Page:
The effect on work loss of different treatments for rheumatoid arthritis

July 1, 2013

Treatment with a biological agent was not superior to conventional treatment in terms of the effect on work loss over 21 months in patients with early rheumatoid arthritis (RA) who responded insufficiently to methotrexate, according to a report published by JAMA Internal Medicine.

The introduction of biological inhibitors has improved the treatment of RA but at a substantial cost, according to the study background.

From a , Jonas K. Eriksson, M.Sc., of the Karolinska Institutet, Sweden, and colleagues measured monthly sick leave and disability pension days in patients who did not achieve low disease activity after three to four months of methotrexate therapy. The patients were divided into groups to receive additional biological treatment with or conventional combination treatment with sulfasalazine plus . Of 204 eligible patients, 105 were assigned to biological and 99 to conventional treatment.

The baseline average work loss was 17 days per month in both groups. The average changes in work loss at 21 months were -4.9 days per month in the biological and -6.2 days per month in the conventional treatment group, according to the study results.

"Our analysis showed that early and aggressive treatment in methotrexate-resistant patients not only stops the trend of increasing work loss days, as in patients with mainly established RA, but partly reverses it. However, we did not find any difference between treatment arms, indicating that the significantly improved disease control associated with infliximab treatment over a one-year period and the better radiological results after two years did not translate into less work loss," the study concludes. "The substantially higher cost of infliximab relative to conventional treatment needs to be weighed against the greater incidence of short-term adverse events leading to discontinuation of conventional treatment."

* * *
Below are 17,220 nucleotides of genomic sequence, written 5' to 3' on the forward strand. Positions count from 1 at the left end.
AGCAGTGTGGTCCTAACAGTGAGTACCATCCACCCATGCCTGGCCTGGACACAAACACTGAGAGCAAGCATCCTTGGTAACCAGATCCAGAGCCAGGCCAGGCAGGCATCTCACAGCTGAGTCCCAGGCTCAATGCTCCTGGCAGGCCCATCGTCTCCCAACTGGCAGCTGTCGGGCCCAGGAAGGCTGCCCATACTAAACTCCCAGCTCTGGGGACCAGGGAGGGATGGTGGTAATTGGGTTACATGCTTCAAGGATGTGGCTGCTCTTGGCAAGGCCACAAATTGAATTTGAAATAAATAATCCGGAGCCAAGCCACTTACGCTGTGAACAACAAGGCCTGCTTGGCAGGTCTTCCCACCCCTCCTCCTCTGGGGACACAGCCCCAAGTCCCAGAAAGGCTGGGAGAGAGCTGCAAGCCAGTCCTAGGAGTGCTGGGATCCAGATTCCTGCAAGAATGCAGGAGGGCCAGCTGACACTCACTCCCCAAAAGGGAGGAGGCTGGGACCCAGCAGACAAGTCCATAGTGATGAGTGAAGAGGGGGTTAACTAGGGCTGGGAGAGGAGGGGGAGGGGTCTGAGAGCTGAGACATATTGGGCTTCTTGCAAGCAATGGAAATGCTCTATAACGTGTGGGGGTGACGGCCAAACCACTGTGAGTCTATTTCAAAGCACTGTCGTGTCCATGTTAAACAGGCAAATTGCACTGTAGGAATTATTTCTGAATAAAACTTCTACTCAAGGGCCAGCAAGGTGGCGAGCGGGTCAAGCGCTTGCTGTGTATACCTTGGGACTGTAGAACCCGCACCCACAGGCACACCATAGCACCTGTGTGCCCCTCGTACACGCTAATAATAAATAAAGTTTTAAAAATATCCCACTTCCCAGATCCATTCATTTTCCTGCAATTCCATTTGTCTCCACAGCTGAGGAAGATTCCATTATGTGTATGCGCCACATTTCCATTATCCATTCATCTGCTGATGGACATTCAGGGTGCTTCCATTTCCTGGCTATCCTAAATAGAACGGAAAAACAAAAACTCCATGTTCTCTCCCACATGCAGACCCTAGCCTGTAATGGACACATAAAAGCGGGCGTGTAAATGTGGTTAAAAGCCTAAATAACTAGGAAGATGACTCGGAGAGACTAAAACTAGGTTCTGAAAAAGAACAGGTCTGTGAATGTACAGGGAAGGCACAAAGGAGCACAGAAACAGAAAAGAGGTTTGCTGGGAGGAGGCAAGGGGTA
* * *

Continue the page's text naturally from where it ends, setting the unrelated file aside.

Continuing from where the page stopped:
Explore further: No difference in death rates among patients exposed to common rheumatoid arthritis drugs

More information: JAMA Intern Med. Published online July 1, 2013. doi:10.1001/jamainternmed.2013.7801

Related Stories

Data suggest smoking doesn't impact RA treatment response

December 21, 2012

(HealthDay)—For patients with early rheumatoid arthritis (RA), smoking status does not impact treatment response to early combination therapy or initial methotrexate treatment with step-up therapy, according to a study ...

Recommended for you

Team finds gene that confirms existence of psoriatic arthritis

February 5, 2015

PsA is a common form of inflammatory form of arthritis causing pain and stiffness in joints and tendons that can lead to joint damage. Nearly all patients with PsA also have skin psoriasis and, in many cases, the skin disease ...

Blocking one receptor could halt rheumatoid arthritis

September 10, 2014

Researchers at the University of Illinois at Chicago College of Medicine have shown for the first time how the activation of a receptor provokes the inflammation and bone degradation of rheumatoid arthritis—and that activation ...

Low back pain? Don't blame the weather

July 10, 2014

Australian researchers reveal that sudden, acute episodes of low back pain are not linked to weather conditions such as temperature, humidity, air pressure, wind direction and precipitation. Findings published in Arthritis ...

0 comments

Please sign in to add a comment. Registration is free, and takes less than a minute. Read more

Click here to reset your password.
Sign in to get notified via email when new comments are made.